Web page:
Stocks still aren’t even close to being cheap
Even with the recent plunge, the stock market has a long way to fall before stocks are even fairly valued, much less undervalued.
That is the depressing, but nevertheless undeniable, conclusion to emerge from a review of where six well-known valuation indicators currently stand. Each shows that recent weakness has done little more than work off some of the extreme overvaluation that previously existed.
To be sure, valuation indicators’ track records do a far better job forecasting the market’s direction over the intermediate and longer terms than they do as short-term market-timing tools. So the market is entirely capable of rising this year in the face of the current overvaluation.
But you may recall that it was precisely one year ago that I last reported on the stock market’s valuation, and since then the Dow Jones Industrial Average has fallen 7%.
Consider the same six valuation indicators that I focused on in my year-ago column. As I did then, the list below contrasts their current readings to where they stood at all of the bull-market tops since 1900 (using the bull-and-bear-market calendar employed by Ned Davis Research).
As you will see in the listing below, the indicator that judges the stock market to be least overvalued is still showing that equities are more overvalued than at 71% of past bull-market peaks.
The other five of the six indicators show today’s market to be more overvalued than at between 82% and 89% of those peaks:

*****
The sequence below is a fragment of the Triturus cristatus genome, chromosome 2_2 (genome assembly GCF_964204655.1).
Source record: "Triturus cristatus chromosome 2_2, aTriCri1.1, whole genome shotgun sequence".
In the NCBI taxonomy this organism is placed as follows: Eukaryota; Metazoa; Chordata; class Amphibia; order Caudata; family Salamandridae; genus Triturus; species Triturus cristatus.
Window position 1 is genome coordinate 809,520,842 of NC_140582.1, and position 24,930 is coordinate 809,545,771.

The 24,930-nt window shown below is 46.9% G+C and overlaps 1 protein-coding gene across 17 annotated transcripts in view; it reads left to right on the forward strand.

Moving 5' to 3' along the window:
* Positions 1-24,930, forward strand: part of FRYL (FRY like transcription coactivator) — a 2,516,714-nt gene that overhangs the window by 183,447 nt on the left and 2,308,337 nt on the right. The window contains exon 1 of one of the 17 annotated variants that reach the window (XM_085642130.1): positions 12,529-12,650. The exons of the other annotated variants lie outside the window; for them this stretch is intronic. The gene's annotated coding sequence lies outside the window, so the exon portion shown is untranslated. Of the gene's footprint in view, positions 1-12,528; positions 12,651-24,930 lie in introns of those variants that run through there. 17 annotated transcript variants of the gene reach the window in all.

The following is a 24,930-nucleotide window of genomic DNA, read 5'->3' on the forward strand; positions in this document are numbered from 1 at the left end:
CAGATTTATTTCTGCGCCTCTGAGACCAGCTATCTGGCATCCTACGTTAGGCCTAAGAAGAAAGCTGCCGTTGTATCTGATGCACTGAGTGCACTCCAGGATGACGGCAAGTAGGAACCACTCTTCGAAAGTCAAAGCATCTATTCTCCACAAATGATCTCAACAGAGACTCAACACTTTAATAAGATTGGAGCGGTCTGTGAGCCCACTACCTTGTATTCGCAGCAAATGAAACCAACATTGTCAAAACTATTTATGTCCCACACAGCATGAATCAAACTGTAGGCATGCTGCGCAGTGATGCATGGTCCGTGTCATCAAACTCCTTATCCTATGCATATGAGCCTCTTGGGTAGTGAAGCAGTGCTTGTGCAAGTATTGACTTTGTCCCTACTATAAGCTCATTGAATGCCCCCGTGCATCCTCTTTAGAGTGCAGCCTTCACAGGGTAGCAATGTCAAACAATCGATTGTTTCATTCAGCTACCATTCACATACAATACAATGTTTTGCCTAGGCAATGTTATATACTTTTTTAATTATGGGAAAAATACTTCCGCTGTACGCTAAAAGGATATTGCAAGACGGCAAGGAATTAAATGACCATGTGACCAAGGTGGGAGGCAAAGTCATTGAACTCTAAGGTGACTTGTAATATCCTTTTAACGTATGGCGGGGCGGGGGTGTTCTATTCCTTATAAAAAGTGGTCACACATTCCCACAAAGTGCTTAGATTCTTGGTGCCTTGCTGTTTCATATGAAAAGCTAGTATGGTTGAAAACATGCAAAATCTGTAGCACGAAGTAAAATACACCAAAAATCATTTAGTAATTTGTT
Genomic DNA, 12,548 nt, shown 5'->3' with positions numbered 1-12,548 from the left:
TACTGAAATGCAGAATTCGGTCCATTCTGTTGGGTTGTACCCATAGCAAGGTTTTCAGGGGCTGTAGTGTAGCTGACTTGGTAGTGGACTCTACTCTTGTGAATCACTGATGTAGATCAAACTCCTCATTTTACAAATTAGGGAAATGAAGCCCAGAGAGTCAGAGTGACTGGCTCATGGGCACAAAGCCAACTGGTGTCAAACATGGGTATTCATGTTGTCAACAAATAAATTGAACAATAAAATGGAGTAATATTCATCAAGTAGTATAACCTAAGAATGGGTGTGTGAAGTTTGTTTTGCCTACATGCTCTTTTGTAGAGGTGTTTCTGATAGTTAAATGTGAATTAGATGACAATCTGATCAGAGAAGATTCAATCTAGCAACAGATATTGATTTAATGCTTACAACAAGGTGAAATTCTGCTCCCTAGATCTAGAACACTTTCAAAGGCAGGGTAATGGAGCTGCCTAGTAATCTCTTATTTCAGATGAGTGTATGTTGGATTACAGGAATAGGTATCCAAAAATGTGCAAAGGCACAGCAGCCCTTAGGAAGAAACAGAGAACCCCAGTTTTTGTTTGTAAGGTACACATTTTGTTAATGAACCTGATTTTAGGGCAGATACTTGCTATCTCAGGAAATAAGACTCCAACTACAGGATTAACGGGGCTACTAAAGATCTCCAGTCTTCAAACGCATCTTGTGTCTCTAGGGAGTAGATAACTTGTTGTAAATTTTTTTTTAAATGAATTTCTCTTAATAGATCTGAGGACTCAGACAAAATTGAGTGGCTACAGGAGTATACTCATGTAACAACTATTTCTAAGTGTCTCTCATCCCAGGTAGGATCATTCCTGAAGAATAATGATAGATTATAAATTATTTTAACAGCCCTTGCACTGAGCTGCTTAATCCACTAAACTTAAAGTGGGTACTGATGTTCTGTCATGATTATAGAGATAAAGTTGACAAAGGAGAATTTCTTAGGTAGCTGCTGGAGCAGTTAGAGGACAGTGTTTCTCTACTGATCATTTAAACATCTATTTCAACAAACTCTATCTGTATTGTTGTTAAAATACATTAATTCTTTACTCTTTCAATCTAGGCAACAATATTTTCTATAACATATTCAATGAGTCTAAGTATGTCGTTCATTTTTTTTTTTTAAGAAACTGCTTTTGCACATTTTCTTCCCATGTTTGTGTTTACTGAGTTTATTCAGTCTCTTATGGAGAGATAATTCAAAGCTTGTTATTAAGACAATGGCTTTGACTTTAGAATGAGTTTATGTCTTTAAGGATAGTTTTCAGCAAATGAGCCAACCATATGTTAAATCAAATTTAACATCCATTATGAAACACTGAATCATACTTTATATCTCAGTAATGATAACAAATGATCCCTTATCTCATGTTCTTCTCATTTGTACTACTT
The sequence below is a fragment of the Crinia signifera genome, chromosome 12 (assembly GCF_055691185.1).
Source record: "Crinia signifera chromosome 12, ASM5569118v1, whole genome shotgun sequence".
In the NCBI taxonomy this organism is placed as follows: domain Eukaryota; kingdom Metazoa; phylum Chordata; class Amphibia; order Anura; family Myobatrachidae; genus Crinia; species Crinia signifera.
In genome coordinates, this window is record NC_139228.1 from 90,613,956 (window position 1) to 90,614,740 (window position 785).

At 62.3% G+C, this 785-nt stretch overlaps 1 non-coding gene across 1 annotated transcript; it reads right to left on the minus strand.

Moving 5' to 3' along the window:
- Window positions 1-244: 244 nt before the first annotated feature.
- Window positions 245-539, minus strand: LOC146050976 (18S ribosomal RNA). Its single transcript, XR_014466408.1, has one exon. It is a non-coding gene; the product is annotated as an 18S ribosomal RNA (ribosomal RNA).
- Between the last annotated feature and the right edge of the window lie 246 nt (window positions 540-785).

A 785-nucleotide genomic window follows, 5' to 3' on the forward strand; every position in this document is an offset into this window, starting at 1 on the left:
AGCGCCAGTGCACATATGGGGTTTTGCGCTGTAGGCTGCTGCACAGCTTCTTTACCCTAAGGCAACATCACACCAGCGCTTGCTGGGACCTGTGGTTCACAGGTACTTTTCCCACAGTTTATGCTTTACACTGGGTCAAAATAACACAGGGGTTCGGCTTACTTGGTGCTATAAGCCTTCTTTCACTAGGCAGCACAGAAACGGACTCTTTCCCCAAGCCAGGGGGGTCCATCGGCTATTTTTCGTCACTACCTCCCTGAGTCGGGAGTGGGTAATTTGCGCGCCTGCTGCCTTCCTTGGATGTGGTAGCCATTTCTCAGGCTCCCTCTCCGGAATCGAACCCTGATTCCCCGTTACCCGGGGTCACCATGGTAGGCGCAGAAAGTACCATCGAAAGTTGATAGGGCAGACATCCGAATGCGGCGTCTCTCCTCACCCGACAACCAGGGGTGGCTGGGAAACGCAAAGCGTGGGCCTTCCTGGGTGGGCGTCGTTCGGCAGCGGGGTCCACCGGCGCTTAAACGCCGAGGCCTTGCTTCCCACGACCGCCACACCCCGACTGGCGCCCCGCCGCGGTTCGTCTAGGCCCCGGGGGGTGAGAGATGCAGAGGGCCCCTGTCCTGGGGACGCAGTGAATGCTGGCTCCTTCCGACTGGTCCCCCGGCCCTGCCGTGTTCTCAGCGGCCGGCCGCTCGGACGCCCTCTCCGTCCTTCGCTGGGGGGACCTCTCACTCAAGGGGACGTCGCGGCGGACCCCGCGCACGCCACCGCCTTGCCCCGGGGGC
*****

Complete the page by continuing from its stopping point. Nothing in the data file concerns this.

1. The price/book ratio, which stands at an estimated 2.6 to 1. The book value dataset I was able to obtain extends only back to the 1920s rather than to the beginning of the century, but at 23 of the 28 major market tops since then, the price/book ratio was lower than it is today.
2. The price/sales ratio, which stands at an estimated 1.1 to 1. I was able to put my hands on per-share sales data back to the mid-1950s; at 16 of the 18 market tops since, the price/sales ratio was lower than where it stands now.
3. The dividend yield, which currently is 2.2% for the S&P 500. At 30 of the 35 bull-market peaks since 1900, the dividend yield was higher.
4. The cyclically adjusted price/earnings ratio, which currently stands at 25.9. This is the ratio championed by Yale University’s Robert Shiller. It was lower than where it is today at 30 of the 35 bull-market highs since 1900.
5. The so-called Q ratio. Based on research conducted by the late James Tobin, the 1981 Nobel laureate in economics, the Q ratio is calculated by dividing market value by the replacement cost of assets. According to data compiled by Stephen Wright, an economics professor at the University of London, and Andrew Smithers, founder of the U.K.-based economics-consulting firm Smithers & Co., the market currently is more overvalued than it was at 31 of the 35 bull-market tops since 1900.
6. Price-to-earnings ratio. This is the one that is least bearish, and the one that is perhaps most-often quoted in the financial media. Nevertheless, according to data on as-reported earnings compiled by Yale’s Shiller, and based on S&P estimates for the fourth quarter, the P/E ratio currently stands at 20.1 to 1. It is higher than it was at 71% of past bull-market peaks.
How might bulls try to wriggle out from underneath the force of this data?
One way, up until recently, was to argue that the Federal Reserve’s record-low-interest-rate policy justified higher-than-normal valuations. As I’ve written before, I never thought that was a good argument. Nevertheless, with the Fed’s recent decision to begin raising rates, the bulls can’t fall back on even this questionable rationale.
The bottom line: The stock market has to fall a lot further before the valuation indicators will be blowing in the direction of higher prices.